Bloomberg:  OPEC’s Former Head Says Conditions Right for Oil-Freeze Deal

OPEC is on course to strike an output-freeze deal with fellow oil producers in Algiers next month because its biggest members are already pumping flat-out, the group’s former president said. While a similar initiative failed in April, an agreement can now be reached as Saudi Arabia, Iran, Iraq and non-member Russia are producing at, or close to, maximum capacity, Chakib Khelil said in a Bloomberg Television interview. Khelil steered OPEC in 2008, the last time it implemented an output cut, which was announced in Algeria in December of that year. In a separate interview, former Qatari Energy Minister Abdullah bin Hamad al-Attiyah was convinced there is a need for an accord. “All the conditions are set for an agreement,” Khelil said from Washington. “Probably this is the time because most of the big countries like Russia, Iran, Iraq and Saudi Arabia are reaching their top production level. They have gained all the market share they could gain.” As producers are almost pumping at full-tilt, the impact of any accord to prevent further increases would essentially be “psychological,” Khelil said. That would nonetheless have a benefit for the market, according to the Algerian, who was also the country’s energy minister from 1999 to 2010. The global crude oversupply is already diminishing, and markets will probably reach “complete equilibrium” next year, Khelil said.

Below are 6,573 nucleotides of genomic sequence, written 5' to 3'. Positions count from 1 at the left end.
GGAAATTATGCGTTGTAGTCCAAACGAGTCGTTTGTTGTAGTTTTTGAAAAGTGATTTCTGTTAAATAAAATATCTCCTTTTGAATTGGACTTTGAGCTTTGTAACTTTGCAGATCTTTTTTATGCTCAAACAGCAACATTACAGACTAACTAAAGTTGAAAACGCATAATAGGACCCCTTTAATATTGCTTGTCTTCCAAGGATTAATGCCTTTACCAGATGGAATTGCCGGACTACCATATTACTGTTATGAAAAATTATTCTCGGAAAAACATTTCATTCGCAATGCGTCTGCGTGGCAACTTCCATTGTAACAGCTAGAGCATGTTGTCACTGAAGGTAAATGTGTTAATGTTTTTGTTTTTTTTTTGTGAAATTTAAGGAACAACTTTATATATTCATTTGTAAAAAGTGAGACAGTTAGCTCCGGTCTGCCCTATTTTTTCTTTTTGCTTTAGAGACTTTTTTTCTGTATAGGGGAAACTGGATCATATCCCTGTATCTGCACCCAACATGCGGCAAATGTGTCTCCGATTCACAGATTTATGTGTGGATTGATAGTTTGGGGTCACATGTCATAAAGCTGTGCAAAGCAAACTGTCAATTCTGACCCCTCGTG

Oil & Gas 360:  The Oil and Gas Supercycle

James Constas, Managing Director of EnerCom spoke at The Oil and Gas Conference 21 on Thursday morning. Constas spoke about the cyclical nature of the oil and gas cycle, the dynamics of the current cycle and what might lie ahead. By Constas’ calculations, since 1975, the oil and gas industry has been through 12 major peak-to-trough cycles, as measured by rig count. Currently, rig counts in the low to mid 400s points toward what appears to be the bottom of the current cycle, Constas said. The market existed largely in equilibrium from 1986 to 2002, with more recent volatility in oil price being attributed to the dynamic of a “super cycle,” described by Constas as a period with a dramatic rise and/or fall in the price of oil. This is opposed to a more normal cycle where the price of oil is subject to change, but not nearly as dramatic as the price swing within a super cycle. With the fall in oil price from over $100 per barrel to under $30 per barrel, the most recent down swing in the cycle has been among the most dramatic changes ever. For E&P companies, the downswing has led to costs reductions and increased efficiencies. For Oil Service companies, the downswing has caused companies to reduce workforce, focus on the best crews and the best methods, and reductions in drilling time—a tremendous cost savings that is passed on to the E&Ps.